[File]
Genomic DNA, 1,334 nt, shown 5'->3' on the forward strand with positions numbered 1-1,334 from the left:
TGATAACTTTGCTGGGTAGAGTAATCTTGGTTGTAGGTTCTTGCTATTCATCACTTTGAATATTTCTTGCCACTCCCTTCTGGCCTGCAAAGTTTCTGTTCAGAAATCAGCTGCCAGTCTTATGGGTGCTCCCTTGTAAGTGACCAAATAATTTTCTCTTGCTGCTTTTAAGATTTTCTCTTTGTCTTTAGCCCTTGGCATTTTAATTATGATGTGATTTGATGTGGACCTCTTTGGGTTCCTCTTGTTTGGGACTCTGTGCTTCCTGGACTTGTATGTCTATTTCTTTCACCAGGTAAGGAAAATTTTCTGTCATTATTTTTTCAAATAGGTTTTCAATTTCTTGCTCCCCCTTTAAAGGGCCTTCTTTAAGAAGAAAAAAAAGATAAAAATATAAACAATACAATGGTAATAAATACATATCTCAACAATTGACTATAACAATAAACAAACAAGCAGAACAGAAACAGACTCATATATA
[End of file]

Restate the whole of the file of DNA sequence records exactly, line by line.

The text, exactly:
Genomic DNA, 1,334 nt, shown 5'->3' on the forward strand with positions numbered 1-1,334 from the left:
TGATAACTTTGCTGGGTAGAGTAATCTTGGTTGTAGGTTCTTGCTATTCATCACTTTGAATATTTCTTGCCACTCCCTTCTGGCCTGCAAAGTTTCTGTTCAGAAATCAGCTGCCAGTCTTATGGGTGCTCCCTTGTAAGTGACCAAATAATTTTCTCTTGCTGCTTTTAAGATTTTCTCTTTGTCTTTAGCCCTTGGCATTTTAATTATGATGTGATTTGATGTGGACCTCTTTGGGTTCCTCTTGTTTGGGACTCTGTGCTTCCTGGACTTGTATGTCTATTTCTTTCACCAGGTAAGGAAAATTTTCTGTCATTATTTTTTCAAATAGGTTTTCAATTTCTTGCTCCCCCTTTAAAGGGCCTTCTTTAAGAAGAAAAAAAAGATAAAAATATAAACAATACAATGGTAATAAATACATATCTCAACAATTGACTATAACAATAAACAAACAAGCAGAACAGAAACAGACTCATATATA